dc.description.abstract<table><tr><td colspan="2" class="item-title">The Effect of Ethnic Restaurant Food on Blood Pressure and Serum Lipids: A Dinner Study</td></tr><tr class="item-sponsor"><td class="label">Conference Sponsor:</td><td class="value">Sigma Theta Tau International</td></tr><tr class="item-year"><td class="label">Conference Year:</td><td class="value">2008</td></tr><tr class="item-author"><td class="label">Author:</td><td class="value">Daroszewski, Ellen B., PhD, APRN</td></tr><tr class="item-institute"><td class="label">P.I. Institution Name:</td><td class="value">Western University of Health Sciences</td></tr><tr class="item-author-title"><td class="label">Title:</td><td class="value">Professor</td></tr><tr class="item-email"><td class="label">Email:</td><td class="value">edaroszewski@westernu.edu</td></tr><tr class="item-co-authors"><td class="label">Co-Authors:</td><td class="value">Dawn Salpaka Stone, MN, RN, ANP; Lisa M. Goldstein, MSN, RN, CNS</td></tr><tr><td colspan="2" class="item-abstract">[Research Paper or Poster Presentation] Food consumption is both an intensely private and a ubiquitous public behavior which can contribute to health or increase the risk of disease. Restaurants have become a substantial source of food for Americans with restaurant food comprising up to a third of total calories consumed (Guthrie, Lin, &amp; Frazao, 2002) yet national dietary recommendations do not address restaurant food consumption (USDHHS, 2005) possibly due to the almost complete absence of research on the affects of restaurant dining. Using a naturalistic design the principal aim of this study was to examine the effect of 4 restaurant dinners, of 4 common cuisines, on serum lipids and blood pressure. Fifteen healthy couples (30 adults) over age 35 participated. Each participant completed a sociodemographic questionnaire, had their BMI calculated, their blood pressure measured, and had a baseline fasting glucose and serum lipid panel completed including total cholesterol, LDL, HDL, total non-HDL, triglycerides, TC/HDL ratio, and 10 year Framingham CVD risk score using the Cholestech LDX point-of-care testing system. The Cholestech LDX is CLIA-waved, and meets the National Cholesterol Education Program guidelines for precision and accuracy. The technology of point-of-care testing allowed all measurements to be completed in the community at convenient sites for the participants. In 3 groups of 5 couples all participants met for 4 dinners of 4 different common cuisines, American, Chinese, Italian, and Mexican. Pre and post dinner fasting lipid panels and blood pressure were completed for each participant for all dinners. Data analysis included aggregate summaries of blood pressure and serum lipids at baseline, and before and after each dinner, trends over the course of the study, and change post dinners. Comparisons were made between groups, between the four cuisines, and for the sociodemographic variables of gender, age, ethnicity, educational level, employment status, income, and health insurance status.</td></tr></table>en_GB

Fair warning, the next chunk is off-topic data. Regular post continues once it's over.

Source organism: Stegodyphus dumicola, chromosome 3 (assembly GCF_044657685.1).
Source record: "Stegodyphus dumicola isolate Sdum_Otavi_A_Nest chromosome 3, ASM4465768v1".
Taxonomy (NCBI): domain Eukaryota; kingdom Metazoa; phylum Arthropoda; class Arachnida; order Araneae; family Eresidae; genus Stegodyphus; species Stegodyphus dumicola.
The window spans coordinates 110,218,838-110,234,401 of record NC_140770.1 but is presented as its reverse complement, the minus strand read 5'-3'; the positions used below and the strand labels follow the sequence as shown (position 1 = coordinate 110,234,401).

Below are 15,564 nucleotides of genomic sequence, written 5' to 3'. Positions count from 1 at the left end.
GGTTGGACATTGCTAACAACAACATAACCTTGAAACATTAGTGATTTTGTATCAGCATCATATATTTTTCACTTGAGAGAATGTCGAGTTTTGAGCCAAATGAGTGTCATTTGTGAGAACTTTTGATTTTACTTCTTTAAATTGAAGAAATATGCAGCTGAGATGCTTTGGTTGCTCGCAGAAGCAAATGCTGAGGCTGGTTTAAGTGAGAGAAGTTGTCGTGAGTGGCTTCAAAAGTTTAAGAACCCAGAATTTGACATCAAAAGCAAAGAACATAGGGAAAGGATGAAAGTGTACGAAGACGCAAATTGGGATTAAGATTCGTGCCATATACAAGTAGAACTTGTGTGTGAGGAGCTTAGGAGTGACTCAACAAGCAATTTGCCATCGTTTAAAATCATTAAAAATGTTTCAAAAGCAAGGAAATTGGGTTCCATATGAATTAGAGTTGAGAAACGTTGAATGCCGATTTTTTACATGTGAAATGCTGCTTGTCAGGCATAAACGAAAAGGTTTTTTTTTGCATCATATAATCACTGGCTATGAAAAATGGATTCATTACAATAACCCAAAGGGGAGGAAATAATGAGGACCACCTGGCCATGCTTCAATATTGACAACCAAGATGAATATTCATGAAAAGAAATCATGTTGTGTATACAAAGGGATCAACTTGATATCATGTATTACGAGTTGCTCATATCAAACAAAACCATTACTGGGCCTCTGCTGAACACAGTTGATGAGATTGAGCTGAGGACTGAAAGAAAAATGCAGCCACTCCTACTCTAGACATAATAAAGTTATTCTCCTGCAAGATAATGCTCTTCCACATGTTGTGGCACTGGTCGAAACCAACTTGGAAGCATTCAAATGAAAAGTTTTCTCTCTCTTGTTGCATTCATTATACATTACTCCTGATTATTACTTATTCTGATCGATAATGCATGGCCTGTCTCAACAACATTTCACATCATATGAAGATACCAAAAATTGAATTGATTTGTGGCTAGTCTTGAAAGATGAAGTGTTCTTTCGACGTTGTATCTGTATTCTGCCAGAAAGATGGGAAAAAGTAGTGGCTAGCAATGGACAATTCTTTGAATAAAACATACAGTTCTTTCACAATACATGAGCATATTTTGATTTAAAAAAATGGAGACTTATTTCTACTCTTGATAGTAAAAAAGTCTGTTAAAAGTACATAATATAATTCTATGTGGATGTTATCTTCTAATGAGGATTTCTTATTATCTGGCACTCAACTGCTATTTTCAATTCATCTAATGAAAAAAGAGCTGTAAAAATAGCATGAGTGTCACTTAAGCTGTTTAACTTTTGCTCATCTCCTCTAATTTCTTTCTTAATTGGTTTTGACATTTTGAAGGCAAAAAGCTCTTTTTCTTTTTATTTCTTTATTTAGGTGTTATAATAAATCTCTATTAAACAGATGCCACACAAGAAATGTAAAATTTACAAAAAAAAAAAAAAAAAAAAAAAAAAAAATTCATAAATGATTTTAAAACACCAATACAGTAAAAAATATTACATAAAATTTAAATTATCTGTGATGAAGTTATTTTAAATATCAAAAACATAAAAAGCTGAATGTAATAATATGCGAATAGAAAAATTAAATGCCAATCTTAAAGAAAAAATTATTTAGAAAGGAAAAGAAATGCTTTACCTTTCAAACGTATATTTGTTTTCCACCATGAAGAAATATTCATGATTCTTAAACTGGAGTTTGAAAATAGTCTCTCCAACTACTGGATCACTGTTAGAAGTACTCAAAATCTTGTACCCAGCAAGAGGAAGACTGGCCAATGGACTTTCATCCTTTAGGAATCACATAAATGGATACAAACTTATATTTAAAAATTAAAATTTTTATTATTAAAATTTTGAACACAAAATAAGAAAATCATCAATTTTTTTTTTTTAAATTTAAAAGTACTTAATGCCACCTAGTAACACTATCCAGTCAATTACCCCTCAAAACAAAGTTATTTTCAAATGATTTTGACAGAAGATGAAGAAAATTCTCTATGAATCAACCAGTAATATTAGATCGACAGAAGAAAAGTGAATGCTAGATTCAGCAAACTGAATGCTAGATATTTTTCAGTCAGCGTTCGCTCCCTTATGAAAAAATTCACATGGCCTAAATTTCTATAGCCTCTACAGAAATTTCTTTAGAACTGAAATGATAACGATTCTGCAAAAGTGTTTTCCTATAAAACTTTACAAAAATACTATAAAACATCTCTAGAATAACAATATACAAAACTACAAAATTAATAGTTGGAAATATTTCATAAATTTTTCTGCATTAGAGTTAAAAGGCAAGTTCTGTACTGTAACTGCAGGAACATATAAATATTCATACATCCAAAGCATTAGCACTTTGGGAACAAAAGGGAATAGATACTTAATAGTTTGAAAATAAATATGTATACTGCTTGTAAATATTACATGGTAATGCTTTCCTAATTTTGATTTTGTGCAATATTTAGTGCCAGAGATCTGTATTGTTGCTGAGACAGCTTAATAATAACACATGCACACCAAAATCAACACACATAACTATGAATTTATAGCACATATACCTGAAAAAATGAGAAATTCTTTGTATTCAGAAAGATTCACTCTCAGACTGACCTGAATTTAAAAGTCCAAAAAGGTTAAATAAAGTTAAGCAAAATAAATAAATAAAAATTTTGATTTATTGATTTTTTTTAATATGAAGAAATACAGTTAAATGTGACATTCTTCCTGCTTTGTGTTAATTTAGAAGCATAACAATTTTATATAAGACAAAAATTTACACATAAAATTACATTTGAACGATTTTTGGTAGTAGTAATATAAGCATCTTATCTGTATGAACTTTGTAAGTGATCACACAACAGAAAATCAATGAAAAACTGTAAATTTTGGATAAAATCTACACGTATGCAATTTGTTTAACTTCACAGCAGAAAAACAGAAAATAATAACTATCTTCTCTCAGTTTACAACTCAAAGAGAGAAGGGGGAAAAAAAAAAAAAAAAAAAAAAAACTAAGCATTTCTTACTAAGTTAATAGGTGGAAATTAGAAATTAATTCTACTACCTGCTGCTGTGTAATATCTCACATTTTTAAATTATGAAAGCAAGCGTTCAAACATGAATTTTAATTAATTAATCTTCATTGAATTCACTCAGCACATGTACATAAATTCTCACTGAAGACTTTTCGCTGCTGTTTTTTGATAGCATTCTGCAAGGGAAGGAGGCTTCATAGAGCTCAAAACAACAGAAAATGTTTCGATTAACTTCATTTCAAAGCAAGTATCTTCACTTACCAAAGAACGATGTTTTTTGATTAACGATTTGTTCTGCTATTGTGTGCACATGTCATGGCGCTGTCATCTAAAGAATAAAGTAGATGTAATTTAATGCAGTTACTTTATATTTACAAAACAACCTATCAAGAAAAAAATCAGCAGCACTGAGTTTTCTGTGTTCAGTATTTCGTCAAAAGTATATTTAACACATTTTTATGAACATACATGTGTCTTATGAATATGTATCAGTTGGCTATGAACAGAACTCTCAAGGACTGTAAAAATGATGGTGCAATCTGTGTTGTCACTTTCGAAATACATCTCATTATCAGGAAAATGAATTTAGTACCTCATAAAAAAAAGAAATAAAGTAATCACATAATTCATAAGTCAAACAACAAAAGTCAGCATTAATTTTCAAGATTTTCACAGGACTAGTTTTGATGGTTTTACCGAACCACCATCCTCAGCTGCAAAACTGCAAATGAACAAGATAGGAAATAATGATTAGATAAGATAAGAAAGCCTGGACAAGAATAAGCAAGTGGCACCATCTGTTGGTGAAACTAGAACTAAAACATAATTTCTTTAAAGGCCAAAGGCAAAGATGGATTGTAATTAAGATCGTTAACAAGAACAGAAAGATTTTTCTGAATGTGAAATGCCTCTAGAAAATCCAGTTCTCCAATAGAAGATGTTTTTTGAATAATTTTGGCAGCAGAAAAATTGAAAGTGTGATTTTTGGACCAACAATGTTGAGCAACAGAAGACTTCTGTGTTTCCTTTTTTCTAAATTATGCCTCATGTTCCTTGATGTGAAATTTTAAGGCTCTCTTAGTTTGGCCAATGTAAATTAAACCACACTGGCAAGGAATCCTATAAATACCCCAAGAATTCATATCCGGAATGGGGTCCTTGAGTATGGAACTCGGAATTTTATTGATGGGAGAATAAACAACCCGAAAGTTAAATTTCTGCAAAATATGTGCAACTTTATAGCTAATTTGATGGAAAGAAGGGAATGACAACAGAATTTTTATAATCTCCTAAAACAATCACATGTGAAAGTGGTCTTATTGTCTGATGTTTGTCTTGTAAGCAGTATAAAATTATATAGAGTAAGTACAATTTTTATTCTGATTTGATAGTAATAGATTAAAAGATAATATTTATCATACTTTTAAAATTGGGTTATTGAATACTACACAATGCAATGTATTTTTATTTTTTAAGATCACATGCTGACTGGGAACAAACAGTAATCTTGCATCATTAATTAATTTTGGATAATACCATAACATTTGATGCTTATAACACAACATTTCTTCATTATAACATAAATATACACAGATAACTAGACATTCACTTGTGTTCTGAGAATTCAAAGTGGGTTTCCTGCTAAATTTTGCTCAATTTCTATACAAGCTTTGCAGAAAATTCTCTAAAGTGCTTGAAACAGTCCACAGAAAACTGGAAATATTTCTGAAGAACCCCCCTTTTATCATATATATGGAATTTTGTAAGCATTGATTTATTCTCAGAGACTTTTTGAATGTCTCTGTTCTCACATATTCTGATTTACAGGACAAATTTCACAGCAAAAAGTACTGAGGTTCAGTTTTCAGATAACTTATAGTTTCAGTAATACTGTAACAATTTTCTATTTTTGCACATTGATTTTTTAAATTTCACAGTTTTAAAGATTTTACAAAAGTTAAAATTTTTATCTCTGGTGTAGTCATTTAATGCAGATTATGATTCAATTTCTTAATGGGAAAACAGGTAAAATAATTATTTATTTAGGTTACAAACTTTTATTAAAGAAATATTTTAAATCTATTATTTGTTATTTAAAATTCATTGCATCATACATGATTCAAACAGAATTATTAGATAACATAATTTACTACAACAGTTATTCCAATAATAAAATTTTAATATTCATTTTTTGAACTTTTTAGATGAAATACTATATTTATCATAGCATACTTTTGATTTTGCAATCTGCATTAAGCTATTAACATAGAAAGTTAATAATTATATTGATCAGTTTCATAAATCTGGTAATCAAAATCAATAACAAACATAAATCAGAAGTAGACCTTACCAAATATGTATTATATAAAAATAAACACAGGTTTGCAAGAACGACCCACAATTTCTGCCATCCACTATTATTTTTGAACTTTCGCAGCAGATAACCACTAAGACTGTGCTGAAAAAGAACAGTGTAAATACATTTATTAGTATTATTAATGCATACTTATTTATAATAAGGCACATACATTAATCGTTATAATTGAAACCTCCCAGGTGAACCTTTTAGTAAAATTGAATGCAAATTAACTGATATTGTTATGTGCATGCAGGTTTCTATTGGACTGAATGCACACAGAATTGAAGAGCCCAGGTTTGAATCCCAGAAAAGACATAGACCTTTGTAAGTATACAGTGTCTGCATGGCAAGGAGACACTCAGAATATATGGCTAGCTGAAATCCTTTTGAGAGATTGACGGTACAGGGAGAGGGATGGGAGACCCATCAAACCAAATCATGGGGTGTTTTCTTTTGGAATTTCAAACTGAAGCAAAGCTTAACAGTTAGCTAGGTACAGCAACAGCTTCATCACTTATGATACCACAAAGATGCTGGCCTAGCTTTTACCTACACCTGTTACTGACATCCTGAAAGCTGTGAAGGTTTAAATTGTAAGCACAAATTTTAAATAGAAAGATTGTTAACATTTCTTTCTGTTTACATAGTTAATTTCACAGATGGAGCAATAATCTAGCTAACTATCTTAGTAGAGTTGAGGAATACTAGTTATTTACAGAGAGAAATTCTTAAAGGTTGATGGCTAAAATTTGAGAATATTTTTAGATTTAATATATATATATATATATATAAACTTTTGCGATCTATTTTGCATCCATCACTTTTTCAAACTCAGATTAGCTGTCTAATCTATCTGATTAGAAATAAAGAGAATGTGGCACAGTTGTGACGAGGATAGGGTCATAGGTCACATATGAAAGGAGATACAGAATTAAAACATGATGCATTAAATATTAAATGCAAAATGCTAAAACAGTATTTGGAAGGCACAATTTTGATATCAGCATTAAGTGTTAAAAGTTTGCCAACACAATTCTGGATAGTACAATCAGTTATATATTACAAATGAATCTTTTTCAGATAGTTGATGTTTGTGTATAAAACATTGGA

dc.date.available2011-10-26T14:32:48Z-
dc.date.issued2011-10-17en_GB
dc.date.accessioned2011-10-26T14:32:48Z-
dc.description.sponsorshipSigma Theta Tau Internationalen_GB